Types of Balances

When billing patients for their outstanding balances, it is crucial that you have an understanding of the different types of balances. Within Medisoft, there are two types of patient balances. There are also 3 insurance balances

  1. Patient Reference Balance: The patient reference balance contains all charges in the patient’s ledger that have any outstanding balances. As soon as a charge is entered it is reflected in the patient reference balance. If a transaction is set to be billed to an insurance carrier, the patient reference balance is the only balance it resides in until the claim is billed. When looking at the Transaction Entry screen, the field labeled Account Total will show you the patient reference balance.
    Standard patient statements will include patient reference balances.

  2. Patient Remainder Balance: Patient remainder balances contain charges for which no insurance carrier is responsible AND charges that have been complete payments made by all responsible insurance carriers. By “complete” we mean that the payments entered for the insurance carriers and that payment has been applied and marked “complete” in the payment application screen.
  3. Primary Insurance Aging Balance: When dealing with primary insurance aging balances, we are looking at the amount that is owed by all primary insurance carriers. A charge enters this balance at the point it is billed to the primary insurance carrier. A charge leaves this balance at the point a payment is applied from the primary carrier AND that payment is marked complete.
  4. Secondary Insurance Aging Balance: This balance functions similar to the primary insurance aging balance. A charge enters this balance when the primary insurance carrier makes a complete payment AND when the secondary claim is billed. A charge leaves this balance at the point a payment is applied from the secondary carrier AND that payment is marked complete.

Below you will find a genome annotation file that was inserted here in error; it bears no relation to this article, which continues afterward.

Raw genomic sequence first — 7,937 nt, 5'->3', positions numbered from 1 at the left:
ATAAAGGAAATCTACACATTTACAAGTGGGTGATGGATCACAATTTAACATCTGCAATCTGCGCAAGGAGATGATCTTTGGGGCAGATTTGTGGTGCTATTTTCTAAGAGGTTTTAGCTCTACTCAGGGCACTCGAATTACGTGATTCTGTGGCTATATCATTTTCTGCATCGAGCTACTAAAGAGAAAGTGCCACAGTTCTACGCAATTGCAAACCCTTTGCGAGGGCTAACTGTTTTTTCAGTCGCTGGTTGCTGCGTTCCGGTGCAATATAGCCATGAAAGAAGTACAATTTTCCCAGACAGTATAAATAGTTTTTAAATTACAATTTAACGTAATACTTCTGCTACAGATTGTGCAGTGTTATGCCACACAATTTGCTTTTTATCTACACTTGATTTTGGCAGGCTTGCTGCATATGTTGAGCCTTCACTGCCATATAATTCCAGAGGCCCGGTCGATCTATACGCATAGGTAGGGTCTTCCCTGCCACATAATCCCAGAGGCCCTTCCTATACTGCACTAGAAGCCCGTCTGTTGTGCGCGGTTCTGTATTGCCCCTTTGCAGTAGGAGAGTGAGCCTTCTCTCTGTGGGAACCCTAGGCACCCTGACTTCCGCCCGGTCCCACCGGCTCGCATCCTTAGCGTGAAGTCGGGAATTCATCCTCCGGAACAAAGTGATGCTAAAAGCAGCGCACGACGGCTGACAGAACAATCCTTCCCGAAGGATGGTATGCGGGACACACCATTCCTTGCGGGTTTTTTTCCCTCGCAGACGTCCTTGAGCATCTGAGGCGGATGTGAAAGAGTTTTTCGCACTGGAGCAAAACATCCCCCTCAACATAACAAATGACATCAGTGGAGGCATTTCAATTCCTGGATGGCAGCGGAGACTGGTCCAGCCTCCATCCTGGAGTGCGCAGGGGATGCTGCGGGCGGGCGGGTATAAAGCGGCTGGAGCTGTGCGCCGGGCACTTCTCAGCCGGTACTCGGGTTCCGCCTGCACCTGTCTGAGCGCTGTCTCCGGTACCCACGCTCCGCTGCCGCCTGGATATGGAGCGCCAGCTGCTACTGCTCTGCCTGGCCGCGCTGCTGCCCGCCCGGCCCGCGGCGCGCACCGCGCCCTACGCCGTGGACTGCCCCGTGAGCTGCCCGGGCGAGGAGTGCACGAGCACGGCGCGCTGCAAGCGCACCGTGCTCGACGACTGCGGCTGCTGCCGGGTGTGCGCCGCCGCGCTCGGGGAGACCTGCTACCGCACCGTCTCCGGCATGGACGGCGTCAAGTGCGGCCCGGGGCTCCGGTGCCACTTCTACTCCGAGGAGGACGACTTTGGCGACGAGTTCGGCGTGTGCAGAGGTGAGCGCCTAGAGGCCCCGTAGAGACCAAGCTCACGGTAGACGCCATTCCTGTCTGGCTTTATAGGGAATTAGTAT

5. Tertiary Insurance Aging Balance: The tertiary insurance aging balance functions like the secondary insurance aging balance. A charge enters this balance when the secondary carrier makes a complete payment AND when the tertiary claim is billed. A charge leaves this balance at the point a payment is applied from the tertiary carrier AND that payment is marked complete.
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Capitation Payments

Capitated plans are a different type of insurance plan. This type of plan pays the doctor or group a specific amount of money to see a group of patients each month. This amount is paid regardless of how often these patients are seen. This means that the payments are not related to specific charges.

To enter a capitated payment, take the following steps from within the Deposit List:

  1. Click the New button.


  2. In the Date field, enter the date you received the capitation payment.
  3. Select Capitation in the field labeled Payor Type.
  4. The screen display will change. You will note that the code fields will no longer be available to you.


  5. In the field labeled Payment Amount enter the amount of the capitation payment you received.
  6. The Insurance field should contain the insurance code for the carrier making the payment.